I think there is frequently a disconnect when it comes to giving. As Jordan Cohen writes: “Anyone who has ever sat on a synagogue [board], school [board] or other non-profit board knows how important fund-raising is. Without that kind of important support, these significant institutions would not exist. But they also know how difficult it is. Convincing people to part with their hard-earned funds to support even a worthy institution is, understandably, not easy.” I think some of that disconnect is that we expect the Temple—this holy place—to be above that. We don’t want to associate our coming to synagogue with money. And how many times I’ve heard stories of pain from people, either feeling (or being told) that they couldn’t be a part of the congregation due to finances, or older congregants who remember aliyahs and honors auctioned off in the middle of services! Contrast this with many churches, where folks bring their pledge envelope on Sunday and deposit it each week. A friend who’s a deacon told me that about his church and I nearly fell out of my chair. What do you mean you bring it in on Sunday and give it where everyone can see?! When I explained our system of making an annual commitment and sending a bill, he nearly fell out of his chair! You bill people?!
And, of course, too often the language that we use to describe our commitment to the synagogue in particular is transactional, rather than transformative. We talk about what we’re paying for—programs, services, education, life cycle. When we give gifts to our friends or family, we’re not thinking about what we’re going to get out of it (well, at least I hope!). We give that card, that dinner, that snarky t-shirt, that bauble because of our relationship with the person; it brings each of us pleasure to share freely with one another. Why shouldn’t it be that way with the synagogue?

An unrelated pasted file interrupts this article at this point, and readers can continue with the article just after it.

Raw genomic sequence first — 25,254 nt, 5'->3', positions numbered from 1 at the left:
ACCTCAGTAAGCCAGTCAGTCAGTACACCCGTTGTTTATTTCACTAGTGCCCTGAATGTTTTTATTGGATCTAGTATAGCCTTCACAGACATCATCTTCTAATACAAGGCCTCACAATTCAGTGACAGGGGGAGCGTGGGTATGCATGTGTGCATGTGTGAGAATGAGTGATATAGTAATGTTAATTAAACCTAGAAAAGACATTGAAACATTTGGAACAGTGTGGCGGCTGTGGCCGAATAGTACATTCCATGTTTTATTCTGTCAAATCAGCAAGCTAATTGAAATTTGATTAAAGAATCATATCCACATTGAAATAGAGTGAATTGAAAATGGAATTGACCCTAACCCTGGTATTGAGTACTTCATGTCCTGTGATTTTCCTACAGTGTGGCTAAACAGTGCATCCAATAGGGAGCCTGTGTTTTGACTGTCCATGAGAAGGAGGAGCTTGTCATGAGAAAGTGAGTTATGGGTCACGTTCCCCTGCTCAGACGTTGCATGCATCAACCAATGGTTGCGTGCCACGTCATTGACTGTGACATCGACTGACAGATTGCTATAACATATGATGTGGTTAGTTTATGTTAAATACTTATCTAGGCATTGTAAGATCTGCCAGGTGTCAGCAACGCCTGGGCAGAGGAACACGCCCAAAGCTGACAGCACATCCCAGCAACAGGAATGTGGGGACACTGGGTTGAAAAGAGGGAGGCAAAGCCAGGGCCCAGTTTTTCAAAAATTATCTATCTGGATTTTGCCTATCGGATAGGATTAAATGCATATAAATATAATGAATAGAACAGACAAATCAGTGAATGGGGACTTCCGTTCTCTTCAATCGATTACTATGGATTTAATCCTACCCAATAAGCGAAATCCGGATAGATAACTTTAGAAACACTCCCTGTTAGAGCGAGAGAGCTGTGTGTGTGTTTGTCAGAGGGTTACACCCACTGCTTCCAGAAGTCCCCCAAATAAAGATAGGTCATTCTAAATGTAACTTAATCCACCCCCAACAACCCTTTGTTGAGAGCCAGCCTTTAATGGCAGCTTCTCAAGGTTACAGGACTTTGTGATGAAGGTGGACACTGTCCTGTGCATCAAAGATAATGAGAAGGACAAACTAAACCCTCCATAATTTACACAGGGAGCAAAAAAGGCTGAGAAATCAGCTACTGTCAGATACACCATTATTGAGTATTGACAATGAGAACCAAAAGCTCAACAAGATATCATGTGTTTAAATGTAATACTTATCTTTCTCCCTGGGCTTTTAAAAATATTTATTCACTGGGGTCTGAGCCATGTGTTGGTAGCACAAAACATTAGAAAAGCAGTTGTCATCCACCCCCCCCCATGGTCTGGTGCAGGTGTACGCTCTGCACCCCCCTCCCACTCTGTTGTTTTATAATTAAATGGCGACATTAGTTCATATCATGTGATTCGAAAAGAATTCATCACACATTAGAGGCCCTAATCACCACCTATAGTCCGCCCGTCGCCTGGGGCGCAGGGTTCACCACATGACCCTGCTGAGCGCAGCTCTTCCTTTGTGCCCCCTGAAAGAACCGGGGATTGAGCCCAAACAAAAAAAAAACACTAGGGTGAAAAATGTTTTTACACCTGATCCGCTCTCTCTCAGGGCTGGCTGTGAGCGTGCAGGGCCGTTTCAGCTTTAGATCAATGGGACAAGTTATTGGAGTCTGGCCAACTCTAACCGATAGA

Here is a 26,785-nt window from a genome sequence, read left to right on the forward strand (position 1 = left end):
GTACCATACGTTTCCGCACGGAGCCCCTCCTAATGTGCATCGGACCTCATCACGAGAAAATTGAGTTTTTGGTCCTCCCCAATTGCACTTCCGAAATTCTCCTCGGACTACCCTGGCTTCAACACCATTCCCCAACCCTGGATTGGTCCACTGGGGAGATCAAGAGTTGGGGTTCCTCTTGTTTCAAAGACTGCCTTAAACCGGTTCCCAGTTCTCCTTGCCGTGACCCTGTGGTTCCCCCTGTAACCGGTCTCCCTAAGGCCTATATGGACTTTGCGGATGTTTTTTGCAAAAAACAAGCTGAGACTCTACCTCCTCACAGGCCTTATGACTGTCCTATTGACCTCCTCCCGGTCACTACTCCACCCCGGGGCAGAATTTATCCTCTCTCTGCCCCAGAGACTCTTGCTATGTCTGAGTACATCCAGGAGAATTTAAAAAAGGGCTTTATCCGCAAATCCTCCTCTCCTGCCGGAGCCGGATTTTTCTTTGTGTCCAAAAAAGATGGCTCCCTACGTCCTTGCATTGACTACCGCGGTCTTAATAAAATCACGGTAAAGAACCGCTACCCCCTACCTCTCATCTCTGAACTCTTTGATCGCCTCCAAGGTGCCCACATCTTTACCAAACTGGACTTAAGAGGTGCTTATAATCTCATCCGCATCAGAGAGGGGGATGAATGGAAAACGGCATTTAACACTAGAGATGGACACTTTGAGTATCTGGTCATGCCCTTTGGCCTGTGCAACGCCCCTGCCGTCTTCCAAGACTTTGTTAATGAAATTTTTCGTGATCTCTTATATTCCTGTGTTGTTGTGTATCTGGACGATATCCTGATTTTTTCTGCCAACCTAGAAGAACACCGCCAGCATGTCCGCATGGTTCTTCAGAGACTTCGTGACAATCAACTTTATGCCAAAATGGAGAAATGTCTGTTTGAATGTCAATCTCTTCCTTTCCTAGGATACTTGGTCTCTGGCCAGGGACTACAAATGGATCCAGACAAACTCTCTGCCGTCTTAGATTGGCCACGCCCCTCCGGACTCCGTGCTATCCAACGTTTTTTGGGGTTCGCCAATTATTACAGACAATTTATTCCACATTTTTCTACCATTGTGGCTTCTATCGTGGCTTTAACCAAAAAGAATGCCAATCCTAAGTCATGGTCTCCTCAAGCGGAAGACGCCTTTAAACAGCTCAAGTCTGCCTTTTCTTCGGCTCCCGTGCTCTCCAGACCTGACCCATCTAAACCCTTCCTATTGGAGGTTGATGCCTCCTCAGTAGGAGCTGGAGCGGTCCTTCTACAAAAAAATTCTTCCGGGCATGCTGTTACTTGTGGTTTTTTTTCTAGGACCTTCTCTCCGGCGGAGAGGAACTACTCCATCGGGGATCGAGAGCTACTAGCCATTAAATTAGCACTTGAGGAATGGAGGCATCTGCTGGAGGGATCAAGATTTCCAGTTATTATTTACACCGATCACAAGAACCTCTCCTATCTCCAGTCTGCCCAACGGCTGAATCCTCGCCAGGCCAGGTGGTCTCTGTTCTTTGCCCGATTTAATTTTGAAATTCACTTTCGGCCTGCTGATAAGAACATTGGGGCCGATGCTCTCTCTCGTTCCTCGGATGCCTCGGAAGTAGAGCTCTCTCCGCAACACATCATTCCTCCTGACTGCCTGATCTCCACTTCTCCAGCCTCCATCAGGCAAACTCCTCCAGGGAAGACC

God asks, and the people give freely. They give to create sacred space, to put their wealth toward the use of the community. Please note, they’re not making a house for God—it doesn’t say, “make for me a sanctuary so I can dwell in it”, but rather, ‘so I can dwell among them!’ Okay, well, if we’re not building a house for God, what are we doing?
What we’re doing is using our wealth—be it limited or unfathomable—for sacred ends. When we’re asked to make a commitment, when we share what we have, we’re sustaining community, but also allowing for sacred work to happen, and happen well. They give because that’s the relationship. And, dare I say it? it gives us a chance to think about how we’re using our treasure, not just from a practical budgeting perspective, but from a sacred perspective as well. Is my wealth being used to make this world a more sacred place?
I’m sure some of you are uncomfortable by this talk of money, giving, and the Jewish community. And some of you maybe even steaming that I brought it up at all, and on Shabbat no less. And others are wondering why this is even a big deal at all. To be honest, I’m uncomfortable too, but we need to talk about it and think about it. Because if we take seriously the idea that all we do has sacred purpose, has meaning, has import, then that must extend to our wealth as well. Only when we let God into every aspect of our lives, then God can fully dwell among us.